Rhode Island AFL-CIO Secretary-Treasurer George Nee has no idea what proposals are going to be included in the governor’s budget for fiscal 2008. But given the deficits projected for this year and next, he doesn’t expect this budget cycle to be a breeze for state employees.
The latest revenue estimates show a $105 million budget shortfall for fiscal 2007 and a potential gap in excess of $250 million for next year. Nee, whose organization includes most of the state’s public-sector unions, said that could mean his members could be targeted for cuts.
Though Nee said he believes the estimates are inflated, he noted that “any program, or anything that is funded with state revenue, is going to be under constant review, whether it is affecting state employees or it is affecting state programs that provide services to people.”
Gov. Donald L. Carcieri has proposed cuts to the state payroll and to state workers’ benefits before.
Last year, with the state facing a $77 million shortfall for fiscal 2006 and another anticipated shortfall for this year, Carcieri proposed several cuts to state employee benefits, including switching to a performance-based pay scale, eliminating “statutory status,” reducing the amount of vacation time that can be carried over year to year, and ending the practice of paying employees for unused sick time when they leave state service.
The governor estimated that the changes could save the state nearly $38 million. In the budget it enacted, however, the R.I. General Assembly shrugged off most of Carcieri’s suggestions.
(Jeff Neal, a spokesman for the governor, said last week that he could not comment on whether Carcieri’s 2008 budget would include any measures affecting state workers. The budget is scheduled to be delivered to the General Assembly this Wednesday.)
The scrutiny given to public-sector employees makes sense to Gary S. Sasse, executive director of the Rhode Island Public Expenditure Council. After all, he noted, their salaries and benefits represent nearly a quarter of the state’s expenses.
While the number of full-time-equivalent employees (FTEs) budgeted by the state has declined in the last two decades – from nearly 18,000 in 1989 to slightly more than 16,000 in fiscal 2007 – Sasse said the costs associated with benefits have kept the budget rising. He said last week that he was unsure whether the governor would propose cuts, but it wouldn’t surprise him.
“It’s difficult to look at ways to address a $250 million budget shortfall and ignore 25 percent of the budget,” Sasse said. “It could be an issue. We’ll see in a couple of weeks what is in the governor’s budget.”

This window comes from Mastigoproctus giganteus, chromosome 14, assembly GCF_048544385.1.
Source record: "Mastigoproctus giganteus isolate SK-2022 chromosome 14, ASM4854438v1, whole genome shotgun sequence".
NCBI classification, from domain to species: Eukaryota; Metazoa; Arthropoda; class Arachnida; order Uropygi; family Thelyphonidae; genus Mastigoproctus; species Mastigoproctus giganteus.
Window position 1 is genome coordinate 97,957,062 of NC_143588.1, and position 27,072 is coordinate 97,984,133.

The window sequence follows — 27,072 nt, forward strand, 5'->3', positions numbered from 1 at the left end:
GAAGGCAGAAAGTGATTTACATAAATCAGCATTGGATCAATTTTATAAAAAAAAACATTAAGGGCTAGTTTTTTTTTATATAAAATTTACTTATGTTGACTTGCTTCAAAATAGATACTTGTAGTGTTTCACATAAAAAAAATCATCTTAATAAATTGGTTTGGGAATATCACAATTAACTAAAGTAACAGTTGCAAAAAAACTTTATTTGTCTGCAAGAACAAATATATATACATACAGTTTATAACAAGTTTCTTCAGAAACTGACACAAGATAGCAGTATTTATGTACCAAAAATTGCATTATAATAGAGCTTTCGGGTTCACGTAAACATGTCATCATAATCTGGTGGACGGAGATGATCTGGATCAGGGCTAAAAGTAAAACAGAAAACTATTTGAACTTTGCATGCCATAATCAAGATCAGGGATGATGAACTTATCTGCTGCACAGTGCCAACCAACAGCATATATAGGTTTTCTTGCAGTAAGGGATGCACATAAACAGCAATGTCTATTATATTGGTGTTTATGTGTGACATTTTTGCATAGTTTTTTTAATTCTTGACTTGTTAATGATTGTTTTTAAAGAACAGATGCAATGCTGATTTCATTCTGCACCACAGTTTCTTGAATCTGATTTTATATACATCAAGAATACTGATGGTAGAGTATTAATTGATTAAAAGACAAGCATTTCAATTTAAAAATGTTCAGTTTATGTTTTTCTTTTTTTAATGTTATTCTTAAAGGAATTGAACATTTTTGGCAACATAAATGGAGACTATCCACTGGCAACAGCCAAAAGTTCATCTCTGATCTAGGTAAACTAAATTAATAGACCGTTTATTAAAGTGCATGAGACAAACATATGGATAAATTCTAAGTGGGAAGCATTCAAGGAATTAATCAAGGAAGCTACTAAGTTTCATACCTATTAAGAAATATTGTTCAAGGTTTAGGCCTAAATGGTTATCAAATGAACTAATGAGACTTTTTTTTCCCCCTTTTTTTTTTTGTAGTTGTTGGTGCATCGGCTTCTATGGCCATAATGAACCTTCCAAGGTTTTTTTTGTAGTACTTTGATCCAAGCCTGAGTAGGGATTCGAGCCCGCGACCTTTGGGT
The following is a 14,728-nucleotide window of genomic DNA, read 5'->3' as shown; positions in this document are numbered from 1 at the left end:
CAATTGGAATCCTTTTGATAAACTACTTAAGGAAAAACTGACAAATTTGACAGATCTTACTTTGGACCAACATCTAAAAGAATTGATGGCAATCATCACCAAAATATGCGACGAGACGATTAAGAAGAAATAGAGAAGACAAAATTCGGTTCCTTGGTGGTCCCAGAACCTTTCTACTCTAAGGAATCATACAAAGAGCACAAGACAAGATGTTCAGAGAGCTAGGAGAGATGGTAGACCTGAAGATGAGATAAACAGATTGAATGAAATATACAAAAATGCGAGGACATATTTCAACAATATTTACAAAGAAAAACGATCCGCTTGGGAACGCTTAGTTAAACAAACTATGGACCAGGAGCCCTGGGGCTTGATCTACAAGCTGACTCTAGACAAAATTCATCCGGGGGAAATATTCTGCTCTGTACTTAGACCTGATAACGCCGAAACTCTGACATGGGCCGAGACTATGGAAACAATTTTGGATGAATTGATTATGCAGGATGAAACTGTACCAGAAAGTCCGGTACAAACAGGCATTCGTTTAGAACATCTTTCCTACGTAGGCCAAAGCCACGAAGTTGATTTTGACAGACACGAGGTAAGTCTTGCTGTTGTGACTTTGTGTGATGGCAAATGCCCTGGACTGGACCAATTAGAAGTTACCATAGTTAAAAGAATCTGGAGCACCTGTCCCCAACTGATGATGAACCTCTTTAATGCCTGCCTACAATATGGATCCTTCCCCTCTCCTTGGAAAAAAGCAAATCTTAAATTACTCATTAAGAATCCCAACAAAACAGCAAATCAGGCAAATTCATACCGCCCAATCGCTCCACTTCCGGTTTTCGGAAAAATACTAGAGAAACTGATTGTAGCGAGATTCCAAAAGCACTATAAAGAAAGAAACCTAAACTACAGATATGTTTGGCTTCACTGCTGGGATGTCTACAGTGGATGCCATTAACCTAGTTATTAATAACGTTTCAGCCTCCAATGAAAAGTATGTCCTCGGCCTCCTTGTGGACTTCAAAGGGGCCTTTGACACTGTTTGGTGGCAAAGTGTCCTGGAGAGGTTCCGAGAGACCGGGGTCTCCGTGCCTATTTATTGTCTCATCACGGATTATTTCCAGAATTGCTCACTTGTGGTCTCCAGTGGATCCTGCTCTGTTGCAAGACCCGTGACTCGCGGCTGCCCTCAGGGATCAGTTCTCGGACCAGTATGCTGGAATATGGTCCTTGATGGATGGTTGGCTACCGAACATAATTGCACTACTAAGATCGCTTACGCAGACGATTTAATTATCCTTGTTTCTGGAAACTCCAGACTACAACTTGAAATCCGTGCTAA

But Nee said that, although the AFL-CIO was pleased with the end result of last year’s budget cycle, he doesn’t want to see any proposals come out of the governor’s office that look like the cuts Carcieri proposed a year ago.
Those, Nee said, could have violated the state’s collective bargaining agreements with its employees by eliminating items contained in the contracts. In his view, those cuts also sought to create “harsh and unfriendly” working environments in hopes of getting employees to quit and thus reduce the size of the state’s payroll.
If the state wishes to save money, Nee said, it can go about it in a better way than by trying to drive out workers. “I think the proper approach is to sit down with the leaders of the unions of the state and engage in meaningful dialogue when there is a crisis,” Nee said. “Try to improve productivity and improve the morale, instead of essentially creating an atmosphere where we hope that people will quit and therefore achieve our savings.”
One issue affecting employees that could arise this year is pensions. Both Nee and Sasse said they don’t expect any significant pension reform this year, however, because of the vast changes made in the 2005 legislative session.
That year, the legislature and the governor worked on a reform package that required state workers and teachers to work longer before they could begin to receive their pensions.
Sasse called those changes “progress” and said they will save the state tens of millions of dollars. But he doesn’t anticipate further changes to gain momentum anytime soon.
“I don’t see it necessarily being short term,” Sasse said. “But we need to have a good discussion in this as to whether or not we should move from a defined-benefit to a defined-contribution scheme.”
Nee agreed that issue isn’t likely to pop up again this year. But he shared a less-favorable view than Sasse of the earlier changes. “Obviously, pension issues are always there,” Nee said. “But I think given the pretty harsh changes in the pension system that were made two years ago, it would be hard to imagine that there would be a serious effort to take any more from the state employees and the teachers.”